Trial Opens for Women Accused of Killing Half-Brother of Kim Jong Un

Two women accused of killing the half-brother of North Korea’s leader have gone on trial in Malaysia.

Siti Aisyah of Indonesia and Doan Thi Huong of Vietnam told the court they are not guilty.

They are accused of spreading a poison on Kim Jong Nam’s face to kill him. The incident took place February 13 at Kuala Lumpur’s main airport.

Kim Jong Nam is the half-brother of Kim Jong Un, North Korea’s leader.

The women told the court that they thought they were taking part in a television prank show that used hidden cameras. They say they believed at the time that the action was harmless.

Four witnesses spoke to the court Monday. They told about their interactions with Kim shortly after he started complaining of health problems at the airport.

Several North Koreans suspected of involvement in Kim’s death left Malaysia soon after the incident.

Three other suspects who were at North Korea’s embassy were permitted to leave the country after reaching an agreement with Malaysia.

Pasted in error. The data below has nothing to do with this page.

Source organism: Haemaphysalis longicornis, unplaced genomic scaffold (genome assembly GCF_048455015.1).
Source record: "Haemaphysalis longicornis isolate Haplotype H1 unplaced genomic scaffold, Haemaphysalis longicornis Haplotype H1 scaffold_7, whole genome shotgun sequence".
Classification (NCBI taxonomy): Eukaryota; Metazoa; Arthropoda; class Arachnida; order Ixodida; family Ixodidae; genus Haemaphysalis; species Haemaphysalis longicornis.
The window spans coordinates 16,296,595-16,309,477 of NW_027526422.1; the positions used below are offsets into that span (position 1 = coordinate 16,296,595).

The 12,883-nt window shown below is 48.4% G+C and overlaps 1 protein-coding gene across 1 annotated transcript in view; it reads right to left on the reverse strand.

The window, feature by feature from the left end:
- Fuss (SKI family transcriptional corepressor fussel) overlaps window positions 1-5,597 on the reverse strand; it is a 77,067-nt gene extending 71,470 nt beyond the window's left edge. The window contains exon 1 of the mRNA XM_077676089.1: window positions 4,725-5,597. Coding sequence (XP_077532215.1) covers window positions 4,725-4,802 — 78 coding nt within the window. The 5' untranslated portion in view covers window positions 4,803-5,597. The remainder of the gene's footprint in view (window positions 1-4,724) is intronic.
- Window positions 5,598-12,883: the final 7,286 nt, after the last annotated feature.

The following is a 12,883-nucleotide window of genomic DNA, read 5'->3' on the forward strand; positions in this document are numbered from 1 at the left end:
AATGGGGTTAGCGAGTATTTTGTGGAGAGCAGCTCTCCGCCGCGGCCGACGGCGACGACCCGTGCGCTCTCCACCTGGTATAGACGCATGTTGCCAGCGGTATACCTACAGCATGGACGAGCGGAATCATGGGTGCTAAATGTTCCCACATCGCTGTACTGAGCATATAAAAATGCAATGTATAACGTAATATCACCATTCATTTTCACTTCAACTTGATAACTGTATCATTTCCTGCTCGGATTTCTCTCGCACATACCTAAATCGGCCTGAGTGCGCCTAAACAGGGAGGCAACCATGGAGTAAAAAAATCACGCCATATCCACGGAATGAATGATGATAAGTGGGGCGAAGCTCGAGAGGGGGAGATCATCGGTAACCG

The killing led to weeks of tensions between Malaysia and North Korea.

Government lawyers are expected to take two months to present evidence. After that, a judge will decide if there is enough evidence to require the defendants to present a defense, said the lawyer for Huong.

The two women could face a death sentence if found guilty.

Efforts to pressure North Korea continue

The trial of the two women begins as diplomatic efforts to persuade North Korea to end its banned weapons programs continue.

In Beijing Saturday, U.S. Secretary of State Rex Tillerson said the U.S. was communicating with North Korea. He suggested the country had shown interest in talks.

However, a State Department spokeswoman later suggested that North Korea had shown no such interest.

In a tweet on the social media network Twitter, the president suggested that Tillerson was “wasting his time” in trying to negotiate with the North Korean leader.

Trump also suggested in other tweets that 25 years of policy toward North Korea had failed. “Clinton failed, Bush failed, Obama failed. I won’t fail,” he wrote.

Trump is to visit China, Japan and South Korea on a major trip to Asia in November. The issue of North Korea’s weapons programs is expected to be an important subject of discussion during meetings with Asian leaders.

I’m Mario Ritter.

Mario Ritter adapted this story for VOA Learning English from an Associated Press report. Caty Weaver was the editor.

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Words in This Story

prank –n. a trick done to someone as a joke

indication –n. a sign that shows something

channels –n. ways or paths of communication